Oxy-fuel welding - a Definition
Gas Welding or Oxy-fuel welding are processes that use fuel gases and oxygen to weld and cut metals, respectively. French engineers Edmond Fouché and Charles Picard became the first to develop oxygen-acetylene welding.
Pure oxygen, instead of air (20% oxygen/80% nitrogen), is used to increase the flame temperature to allow localized melting of the workpiece material (e.g. steel) in a room environment.
A common propane/air flame burns at about 3,630 °F (2,000 °C), a propane/oxygen flame burns at about 4,530 °F (2,500 °C), and an acetylene/oxygen flame burns at about 6,330 °F (3,500 °C).
Oxy-fuel is one of the oldest welding processes, though in recent years it has become less popular in industrial applications. However, it is still widely used for welding pipes and tubes, as well as repair work.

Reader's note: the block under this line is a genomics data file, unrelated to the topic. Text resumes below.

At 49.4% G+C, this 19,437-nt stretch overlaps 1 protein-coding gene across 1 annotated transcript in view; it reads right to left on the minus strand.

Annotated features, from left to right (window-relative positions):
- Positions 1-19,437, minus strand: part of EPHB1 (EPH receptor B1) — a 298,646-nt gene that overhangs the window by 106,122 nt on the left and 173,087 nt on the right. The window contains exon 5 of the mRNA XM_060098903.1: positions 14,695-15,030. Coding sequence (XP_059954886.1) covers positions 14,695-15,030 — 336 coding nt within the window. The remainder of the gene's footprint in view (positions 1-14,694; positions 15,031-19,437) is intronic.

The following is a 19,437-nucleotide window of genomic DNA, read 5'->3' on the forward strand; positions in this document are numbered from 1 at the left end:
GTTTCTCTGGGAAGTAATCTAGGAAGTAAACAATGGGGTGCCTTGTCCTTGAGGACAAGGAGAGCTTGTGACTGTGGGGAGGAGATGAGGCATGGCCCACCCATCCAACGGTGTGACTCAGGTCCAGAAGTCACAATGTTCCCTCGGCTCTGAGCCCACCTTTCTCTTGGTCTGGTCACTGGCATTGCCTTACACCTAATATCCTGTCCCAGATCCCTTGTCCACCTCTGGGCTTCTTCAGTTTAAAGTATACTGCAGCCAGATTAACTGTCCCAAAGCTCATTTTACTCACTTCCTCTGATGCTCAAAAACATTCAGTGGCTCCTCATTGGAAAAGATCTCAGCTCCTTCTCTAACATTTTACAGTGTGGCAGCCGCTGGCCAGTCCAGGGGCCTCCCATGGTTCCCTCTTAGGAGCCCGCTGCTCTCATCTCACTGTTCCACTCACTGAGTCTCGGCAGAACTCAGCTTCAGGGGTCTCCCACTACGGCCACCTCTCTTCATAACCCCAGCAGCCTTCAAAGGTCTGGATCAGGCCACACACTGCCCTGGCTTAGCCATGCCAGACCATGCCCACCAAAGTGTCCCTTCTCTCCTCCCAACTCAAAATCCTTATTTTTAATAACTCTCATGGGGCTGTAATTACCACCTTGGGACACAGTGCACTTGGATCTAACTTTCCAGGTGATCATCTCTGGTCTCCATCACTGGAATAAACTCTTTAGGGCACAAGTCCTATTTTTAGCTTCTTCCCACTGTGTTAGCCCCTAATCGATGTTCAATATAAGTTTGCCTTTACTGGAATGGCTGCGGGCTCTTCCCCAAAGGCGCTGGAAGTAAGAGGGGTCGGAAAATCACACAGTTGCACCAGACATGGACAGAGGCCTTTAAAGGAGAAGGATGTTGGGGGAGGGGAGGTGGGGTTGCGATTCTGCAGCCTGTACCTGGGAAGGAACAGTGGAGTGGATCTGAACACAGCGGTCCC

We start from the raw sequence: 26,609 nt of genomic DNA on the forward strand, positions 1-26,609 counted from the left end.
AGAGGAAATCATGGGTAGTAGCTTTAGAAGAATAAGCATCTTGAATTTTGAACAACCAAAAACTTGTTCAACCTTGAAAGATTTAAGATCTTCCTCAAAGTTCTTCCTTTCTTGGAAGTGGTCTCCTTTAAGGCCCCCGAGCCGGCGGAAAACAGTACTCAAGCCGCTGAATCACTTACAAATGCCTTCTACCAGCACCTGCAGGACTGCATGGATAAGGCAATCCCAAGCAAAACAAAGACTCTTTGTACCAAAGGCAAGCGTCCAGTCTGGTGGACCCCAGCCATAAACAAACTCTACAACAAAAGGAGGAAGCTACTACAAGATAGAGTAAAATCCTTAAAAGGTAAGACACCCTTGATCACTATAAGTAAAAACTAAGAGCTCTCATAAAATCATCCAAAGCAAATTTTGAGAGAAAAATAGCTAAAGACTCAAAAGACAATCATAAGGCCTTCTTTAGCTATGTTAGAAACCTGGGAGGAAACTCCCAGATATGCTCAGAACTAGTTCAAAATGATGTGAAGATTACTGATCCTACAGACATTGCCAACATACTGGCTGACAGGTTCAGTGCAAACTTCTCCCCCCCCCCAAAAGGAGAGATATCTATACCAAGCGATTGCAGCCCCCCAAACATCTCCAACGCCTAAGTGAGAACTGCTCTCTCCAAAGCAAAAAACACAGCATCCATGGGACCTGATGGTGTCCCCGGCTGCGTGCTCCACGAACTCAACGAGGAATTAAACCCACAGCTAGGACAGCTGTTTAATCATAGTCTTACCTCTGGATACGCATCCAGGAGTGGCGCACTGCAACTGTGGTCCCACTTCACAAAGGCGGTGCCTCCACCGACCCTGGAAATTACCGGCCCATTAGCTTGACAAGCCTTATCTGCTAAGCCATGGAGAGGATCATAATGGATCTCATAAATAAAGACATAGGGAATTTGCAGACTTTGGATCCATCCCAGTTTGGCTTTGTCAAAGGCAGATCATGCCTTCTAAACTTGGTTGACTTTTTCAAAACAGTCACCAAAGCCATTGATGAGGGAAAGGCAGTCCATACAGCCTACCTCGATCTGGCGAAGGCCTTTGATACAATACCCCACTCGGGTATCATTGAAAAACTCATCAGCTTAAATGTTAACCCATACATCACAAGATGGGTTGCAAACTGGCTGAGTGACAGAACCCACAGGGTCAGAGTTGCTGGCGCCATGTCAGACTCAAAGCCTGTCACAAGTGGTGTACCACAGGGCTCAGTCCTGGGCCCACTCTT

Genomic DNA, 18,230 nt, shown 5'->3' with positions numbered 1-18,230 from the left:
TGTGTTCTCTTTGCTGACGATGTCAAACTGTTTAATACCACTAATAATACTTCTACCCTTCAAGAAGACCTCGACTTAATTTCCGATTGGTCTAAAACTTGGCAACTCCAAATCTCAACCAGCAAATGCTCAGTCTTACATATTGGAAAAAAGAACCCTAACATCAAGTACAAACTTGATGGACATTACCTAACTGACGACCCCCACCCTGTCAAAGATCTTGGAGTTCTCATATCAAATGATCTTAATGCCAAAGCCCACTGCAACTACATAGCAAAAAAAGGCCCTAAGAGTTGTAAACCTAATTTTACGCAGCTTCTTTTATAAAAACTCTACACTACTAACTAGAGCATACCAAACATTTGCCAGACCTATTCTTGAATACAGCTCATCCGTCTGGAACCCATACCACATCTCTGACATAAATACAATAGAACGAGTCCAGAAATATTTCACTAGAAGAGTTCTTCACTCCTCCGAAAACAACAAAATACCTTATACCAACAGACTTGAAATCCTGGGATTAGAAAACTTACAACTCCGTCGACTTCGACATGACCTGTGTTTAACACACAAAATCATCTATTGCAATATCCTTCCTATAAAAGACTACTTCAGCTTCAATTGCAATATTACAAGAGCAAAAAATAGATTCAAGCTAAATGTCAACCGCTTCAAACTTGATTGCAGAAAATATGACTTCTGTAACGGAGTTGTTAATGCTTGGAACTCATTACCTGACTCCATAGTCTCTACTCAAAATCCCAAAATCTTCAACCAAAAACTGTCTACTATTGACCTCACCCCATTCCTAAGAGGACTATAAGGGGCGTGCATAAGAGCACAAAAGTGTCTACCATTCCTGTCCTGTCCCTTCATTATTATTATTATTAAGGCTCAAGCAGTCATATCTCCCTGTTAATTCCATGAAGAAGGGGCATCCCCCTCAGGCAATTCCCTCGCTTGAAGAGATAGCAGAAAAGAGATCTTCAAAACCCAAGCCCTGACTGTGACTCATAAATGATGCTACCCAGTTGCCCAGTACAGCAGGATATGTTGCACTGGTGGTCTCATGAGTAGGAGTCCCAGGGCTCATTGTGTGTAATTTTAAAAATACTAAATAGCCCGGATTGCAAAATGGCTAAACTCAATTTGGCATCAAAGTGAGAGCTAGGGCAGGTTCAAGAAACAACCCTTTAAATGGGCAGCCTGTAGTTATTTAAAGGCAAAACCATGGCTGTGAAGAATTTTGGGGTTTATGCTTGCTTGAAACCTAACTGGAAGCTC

It is also frequently well-suited, and favored, for fabricating some types of metal-based artwork. In oxy-fuel welding, a welding torch is used to weld metals.
Welding metal results when two pieces are heated to a temperature that produces a shared pool of molten metal. The molten pool is generally supplied with additional metal called filler. Filler material depends upon the metals to be welded.
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